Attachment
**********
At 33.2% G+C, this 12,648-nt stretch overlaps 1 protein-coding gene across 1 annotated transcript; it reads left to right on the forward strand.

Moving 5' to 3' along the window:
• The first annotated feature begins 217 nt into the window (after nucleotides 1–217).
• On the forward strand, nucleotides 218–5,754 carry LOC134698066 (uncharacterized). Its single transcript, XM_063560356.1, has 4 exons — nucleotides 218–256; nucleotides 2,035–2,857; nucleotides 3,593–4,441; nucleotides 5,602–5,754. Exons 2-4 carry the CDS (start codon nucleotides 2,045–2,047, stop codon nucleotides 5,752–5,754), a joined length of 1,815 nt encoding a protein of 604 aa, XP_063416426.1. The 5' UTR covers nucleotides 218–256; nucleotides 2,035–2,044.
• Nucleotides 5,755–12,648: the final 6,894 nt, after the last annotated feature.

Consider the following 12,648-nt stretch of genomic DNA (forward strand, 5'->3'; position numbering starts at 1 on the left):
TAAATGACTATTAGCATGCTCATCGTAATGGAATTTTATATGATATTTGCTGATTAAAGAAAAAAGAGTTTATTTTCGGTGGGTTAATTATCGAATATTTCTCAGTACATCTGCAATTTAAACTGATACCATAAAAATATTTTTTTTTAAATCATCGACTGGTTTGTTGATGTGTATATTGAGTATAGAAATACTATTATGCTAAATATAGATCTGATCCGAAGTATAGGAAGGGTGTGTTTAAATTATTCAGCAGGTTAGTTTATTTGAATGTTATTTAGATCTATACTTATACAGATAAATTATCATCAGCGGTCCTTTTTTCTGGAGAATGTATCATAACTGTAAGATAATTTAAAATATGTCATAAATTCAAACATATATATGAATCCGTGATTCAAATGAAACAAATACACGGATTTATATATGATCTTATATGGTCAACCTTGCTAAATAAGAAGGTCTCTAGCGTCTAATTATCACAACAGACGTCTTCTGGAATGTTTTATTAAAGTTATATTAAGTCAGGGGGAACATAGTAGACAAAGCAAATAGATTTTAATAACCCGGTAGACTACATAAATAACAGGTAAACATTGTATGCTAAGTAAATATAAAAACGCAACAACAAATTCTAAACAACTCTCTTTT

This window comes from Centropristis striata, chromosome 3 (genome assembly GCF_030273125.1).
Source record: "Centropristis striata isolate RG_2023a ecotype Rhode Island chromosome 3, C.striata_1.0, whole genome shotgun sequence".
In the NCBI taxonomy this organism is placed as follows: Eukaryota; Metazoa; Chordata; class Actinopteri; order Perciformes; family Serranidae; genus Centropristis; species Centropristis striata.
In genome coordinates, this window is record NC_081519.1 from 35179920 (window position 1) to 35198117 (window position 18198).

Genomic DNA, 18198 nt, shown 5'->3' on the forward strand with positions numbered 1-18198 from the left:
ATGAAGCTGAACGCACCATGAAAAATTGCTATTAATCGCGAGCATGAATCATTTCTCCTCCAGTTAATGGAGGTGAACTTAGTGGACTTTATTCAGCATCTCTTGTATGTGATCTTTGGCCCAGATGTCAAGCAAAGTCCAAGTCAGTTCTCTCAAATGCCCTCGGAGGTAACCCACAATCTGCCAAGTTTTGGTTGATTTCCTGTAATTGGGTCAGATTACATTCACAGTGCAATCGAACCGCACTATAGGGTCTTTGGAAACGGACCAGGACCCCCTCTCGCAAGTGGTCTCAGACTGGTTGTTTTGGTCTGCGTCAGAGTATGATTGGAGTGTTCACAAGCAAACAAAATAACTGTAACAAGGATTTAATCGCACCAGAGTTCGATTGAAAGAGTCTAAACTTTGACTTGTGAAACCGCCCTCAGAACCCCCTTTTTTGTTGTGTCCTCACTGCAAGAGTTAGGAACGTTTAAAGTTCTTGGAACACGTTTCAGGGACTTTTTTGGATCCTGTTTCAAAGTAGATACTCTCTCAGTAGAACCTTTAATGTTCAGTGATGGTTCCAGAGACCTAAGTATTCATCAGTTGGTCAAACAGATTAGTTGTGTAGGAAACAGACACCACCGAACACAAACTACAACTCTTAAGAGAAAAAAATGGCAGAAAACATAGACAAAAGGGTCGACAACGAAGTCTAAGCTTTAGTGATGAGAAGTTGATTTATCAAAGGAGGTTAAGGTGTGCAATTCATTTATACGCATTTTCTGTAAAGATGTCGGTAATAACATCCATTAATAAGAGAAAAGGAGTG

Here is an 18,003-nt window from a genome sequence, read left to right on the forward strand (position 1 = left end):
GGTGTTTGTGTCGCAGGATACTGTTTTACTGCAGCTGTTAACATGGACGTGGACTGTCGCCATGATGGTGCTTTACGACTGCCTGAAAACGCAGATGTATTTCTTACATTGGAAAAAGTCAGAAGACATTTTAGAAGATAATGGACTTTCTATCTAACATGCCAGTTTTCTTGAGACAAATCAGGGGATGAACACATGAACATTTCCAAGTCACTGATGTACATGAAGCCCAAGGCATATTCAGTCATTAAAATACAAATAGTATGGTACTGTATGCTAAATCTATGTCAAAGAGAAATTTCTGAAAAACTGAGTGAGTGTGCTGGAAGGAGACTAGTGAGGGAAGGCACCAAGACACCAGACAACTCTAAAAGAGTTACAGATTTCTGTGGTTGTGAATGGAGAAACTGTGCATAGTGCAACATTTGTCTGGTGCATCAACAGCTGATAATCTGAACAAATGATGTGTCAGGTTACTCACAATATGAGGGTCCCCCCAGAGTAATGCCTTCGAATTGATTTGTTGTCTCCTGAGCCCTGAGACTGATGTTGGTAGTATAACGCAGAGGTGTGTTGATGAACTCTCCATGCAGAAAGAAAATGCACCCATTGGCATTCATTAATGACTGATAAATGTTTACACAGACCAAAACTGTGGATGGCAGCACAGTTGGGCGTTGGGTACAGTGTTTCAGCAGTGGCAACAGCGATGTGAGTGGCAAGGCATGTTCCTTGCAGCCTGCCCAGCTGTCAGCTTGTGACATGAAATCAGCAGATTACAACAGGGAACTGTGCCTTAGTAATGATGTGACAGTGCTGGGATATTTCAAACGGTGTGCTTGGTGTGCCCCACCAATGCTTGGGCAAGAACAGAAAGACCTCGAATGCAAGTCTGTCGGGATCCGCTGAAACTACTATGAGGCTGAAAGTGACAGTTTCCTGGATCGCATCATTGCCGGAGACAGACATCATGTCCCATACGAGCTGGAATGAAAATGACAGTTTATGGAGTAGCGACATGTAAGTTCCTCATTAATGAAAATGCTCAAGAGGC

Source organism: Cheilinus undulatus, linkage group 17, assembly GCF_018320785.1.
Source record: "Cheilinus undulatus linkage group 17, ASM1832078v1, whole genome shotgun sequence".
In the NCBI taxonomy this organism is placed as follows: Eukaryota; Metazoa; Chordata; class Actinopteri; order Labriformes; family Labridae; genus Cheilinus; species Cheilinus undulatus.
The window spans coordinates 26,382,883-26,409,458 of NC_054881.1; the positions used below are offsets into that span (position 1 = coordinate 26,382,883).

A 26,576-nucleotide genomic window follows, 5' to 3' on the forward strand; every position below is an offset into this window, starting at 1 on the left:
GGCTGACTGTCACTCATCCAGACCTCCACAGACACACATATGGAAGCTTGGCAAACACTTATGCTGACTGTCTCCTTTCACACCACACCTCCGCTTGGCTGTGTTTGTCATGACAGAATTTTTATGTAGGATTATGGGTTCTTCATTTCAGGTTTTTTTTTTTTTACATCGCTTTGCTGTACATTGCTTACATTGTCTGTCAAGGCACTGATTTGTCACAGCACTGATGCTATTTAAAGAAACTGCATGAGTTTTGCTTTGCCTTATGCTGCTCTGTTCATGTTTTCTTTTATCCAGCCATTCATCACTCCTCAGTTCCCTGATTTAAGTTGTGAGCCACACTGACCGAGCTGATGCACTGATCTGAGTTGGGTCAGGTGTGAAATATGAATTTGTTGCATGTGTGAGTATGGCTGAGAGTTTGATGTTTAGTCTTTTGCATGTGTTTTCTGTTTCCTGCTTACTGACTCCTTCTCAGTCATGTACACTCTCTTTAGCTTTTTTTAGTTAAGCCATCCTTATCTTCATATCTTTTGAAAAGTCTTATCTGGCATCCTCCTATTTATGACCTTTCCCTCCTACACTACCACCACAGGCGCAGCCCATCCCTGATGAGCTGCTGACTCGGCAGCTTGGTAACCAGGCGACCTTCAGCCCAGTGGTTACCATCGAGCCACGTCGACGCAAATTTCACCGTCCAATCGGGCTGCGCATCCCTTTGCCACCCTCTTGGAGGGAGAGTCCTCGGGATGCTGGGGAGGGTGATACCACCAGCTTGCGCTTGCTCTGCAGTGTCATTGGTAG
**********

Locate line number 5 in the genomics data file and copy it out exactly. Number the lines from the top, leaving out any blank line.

• Nucleotides 5,755–12,648: the final 6,894 nt, after the last annotated feature.